Swiss photographer Christian Lutz documents right-wing populist people, movements and hot spots all over Europe.
On the wake of the financial and refugee crisis, economic and social insecurity, Brexit, the current coronavirus pandemic and its attendant economic and social upheavals, identitarian movements are gaining ground worldwide. Touting visions of impending doom and gloom, including overpopulation and social decline, they fan fears and peddle purportedly “common sense” solutions and promises that breed exclusion and intolerance. All of Europe is witnessing the political ascent of right-wing populist parties: UKIP in the UK, Dansk Folkeparti (DF) in Denmark, FPÖ in Austria, AfD in Germany, Vox in Spain and SVP in Switzerland, to name just a few.
Christian Lutz has documented right-wing populist people, movements and hot spots all over Europe for his latest series, Citizens. A far cry from the usual polarized coverage in the mass media, Lutz’s multi-layered photographic approach involves noiseless pictorial expressions of deep seated despair in the form of candid portraits of party leaders and followers alike and shots of their rallies, post-industrial landscapes, bars and hangouts.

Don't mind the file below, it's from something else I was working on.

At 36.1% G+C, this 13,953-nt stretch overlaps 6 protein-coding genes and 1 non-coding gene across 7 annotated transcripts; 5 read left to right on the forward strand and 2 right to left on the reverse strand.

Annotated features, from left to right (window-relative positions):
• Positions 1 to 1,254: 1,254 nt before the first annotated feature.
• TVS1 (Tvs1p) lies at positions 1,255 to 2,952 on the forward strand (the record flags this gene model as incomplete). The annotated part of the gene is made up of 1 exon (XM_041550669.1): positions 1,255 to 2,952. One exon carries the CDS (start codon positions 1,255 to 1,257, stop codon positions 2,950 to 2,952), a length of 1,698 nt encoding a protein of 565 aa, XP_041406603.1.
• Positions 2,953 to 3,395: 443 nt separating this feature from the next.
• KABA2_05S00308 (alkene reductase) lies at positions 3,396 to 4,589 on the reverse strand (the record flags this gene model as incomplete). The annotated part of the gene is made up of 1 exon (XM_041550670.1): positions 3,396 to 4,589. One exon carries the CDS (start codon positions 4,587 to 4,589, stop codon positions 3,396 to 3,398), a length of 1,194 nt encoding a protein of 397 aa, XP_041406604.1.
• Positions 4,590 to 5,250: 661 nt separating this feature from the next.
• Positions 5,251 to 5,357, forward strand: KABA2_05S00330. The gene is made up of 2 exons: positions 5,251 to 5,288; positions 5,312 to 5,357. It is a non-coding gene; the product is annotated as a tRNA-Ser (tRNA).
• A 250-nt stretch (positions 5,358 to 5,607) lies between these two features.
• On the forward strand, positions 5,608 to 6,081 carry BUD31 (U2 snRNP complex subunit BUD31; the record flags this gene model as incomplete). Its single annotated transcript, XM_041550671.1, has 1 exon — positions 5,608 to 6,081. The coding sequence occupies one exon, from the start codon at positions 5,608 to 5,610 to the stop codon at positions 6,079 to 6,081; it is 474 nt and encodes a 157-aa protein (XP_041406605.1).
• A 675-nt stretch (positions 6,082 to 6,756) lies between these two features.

Christian Lutz (born 1973, lives and works in Geneva) is a graduate from ESA 75, L'Ecole Supérieure des Arts et de l'Image in Brussels, and is a recipient of several awards.
His work is both exhibited throughout the world and regularly published.
From 2003 to 2012 the primary focus of Christian Lutz was to create a trilogy on power that brought him international recognition. Three books: Protokoll
, Tropical Gift
and In Jesus' Name
were subsequently published based on political, economic and religious power.
His photographic approach focuses on a scrupulous sociological observation of human groups and while the formal qualities of his images are visually appealing they often reflect an acerbic visual commentary on our collective preconceived socio-political constructs.
From his earlier documentary approach to photography, his work has since evolved to encompass a more cinematographic perception of his environment.